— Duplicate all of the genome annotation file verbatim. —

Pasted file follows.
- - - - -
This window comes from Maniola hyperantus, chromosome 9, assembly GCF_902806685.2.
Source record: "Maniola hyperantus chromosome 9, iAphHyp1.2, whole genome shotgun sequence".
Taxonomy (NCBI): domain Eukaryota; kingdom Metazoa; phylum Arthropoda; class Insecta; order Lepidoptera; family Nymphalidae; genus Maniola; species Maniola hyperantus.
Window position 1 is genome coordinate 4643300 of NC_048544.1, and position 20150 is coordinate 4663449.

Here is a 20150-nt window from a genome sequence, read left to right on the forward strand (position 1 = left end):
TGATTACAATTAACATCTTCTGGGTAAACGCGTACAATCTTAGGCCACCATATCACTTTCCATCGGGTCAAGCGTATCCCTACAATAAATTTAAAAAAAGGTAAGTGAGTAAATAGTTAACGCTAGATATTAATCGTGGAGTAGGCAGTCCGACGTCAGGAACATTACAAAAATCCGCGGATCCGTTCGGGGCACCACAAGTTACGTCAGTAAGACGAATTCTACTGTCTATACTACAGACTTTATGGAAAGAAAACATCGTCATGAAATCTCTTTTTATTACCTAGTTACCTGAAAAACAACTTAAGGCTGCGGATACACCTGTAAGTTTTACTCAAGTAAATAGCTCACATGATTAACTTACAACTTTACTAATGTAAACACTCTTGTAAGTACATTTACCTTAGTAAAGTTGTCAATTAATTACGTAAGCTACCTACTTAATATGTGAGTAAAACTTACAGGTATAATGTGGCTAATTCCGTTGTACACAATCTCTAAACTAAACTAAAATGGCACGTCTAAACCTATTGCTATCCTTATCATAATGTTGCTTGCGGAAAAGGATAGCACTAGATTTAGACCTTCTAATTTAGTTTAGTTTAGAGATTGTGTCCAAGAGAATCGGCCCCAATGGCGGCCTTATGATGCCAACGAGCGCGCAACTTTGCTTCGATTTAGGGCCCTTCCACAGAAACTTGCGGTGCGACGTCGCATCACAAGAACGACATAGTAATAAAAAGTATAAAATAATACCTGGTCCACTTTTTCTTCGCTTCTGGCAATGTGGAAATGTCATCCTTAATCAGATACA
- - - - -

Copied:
This window comes from Maniola hyperantus, chromosome 9, assembly GCF_902806685.2.
Source record: "Maniola hyperantus chromosome 9, iAphHyp1.2, whole genome shotgun sequence".
Taxonomy (NCBI): domain Eukaryota; kingdom Metazoa; phylum Arthropoda; class Insecta; order Lepidoptera; family Nymphalidae; genus Maniola; species Maniola hyperantus.
Window position 1 is genome coordinate 4643300 of NC_048544.1, and position 20150 is coordinate 4663449.

Here is a 20150-nt window from a genome sequence, read left to right on the forward strand (position 1 = left end):
TGATTACAATTAACATCTTCTGGGTAAACGCGTACAATCTTAGGCCACCATATCACTTTCCATCGGGTCAAGCGTATCCCTACAATAAATTTAAAAAAAGGTAAGTGAGTAAATAGTTAACGCTAGATATTAATCGTGGAGTAGGCAGTCCGACGTCAGGAACATTACAAAAATCCGCGGATCCGTTCGGGGCACCACAAGTTACGTCAGTAAGACGAATTCTACTGTCTATACTACAGACTTTATGGAAAGAAAACATCGTCATGAAATCTCTTTTTATTACCTAGTTACCTGAAAAACAACTTAAGGCTGCGGATACACCTGTAAGTTTTACTCAAGTAAATAGCTCACATGATTAACTTACAACTTTACTAATGTAAACACTCTTGTAAGTACATTTACCTTAGTAAAGTTGTCAATTAATTACGTAAGCTACCTACTTAATATGTGAGTAAAACTTACAGGTATAATGTGGCTAATTCCGTTGTACACAATCTCTAAACTAAACTAAAATGGCACGTCTAAACCTATTGCTATCCTTATCATAATGTTGCTTGCGGAAAAGGATAGCACTAGATTTAGACCTTCTAATTTAGTTTAGTTTAGAGATTGTGTCCAAGAGAATCGGCCCCAATGGCGGCCTTATGATGCCAACGAGCGCGCAACTTTGCTTCGATTTAGGGCCCTTCCACAGAAACTTGCGGTGCGACGTCGCATCACAAGAACGACATAGTAATAAAAAGTATAAAATAATACCTGGTCCACTTTTTCTTCGCTTCTGGCAATGTGGAAATGTCATCCTTAATCAGATACA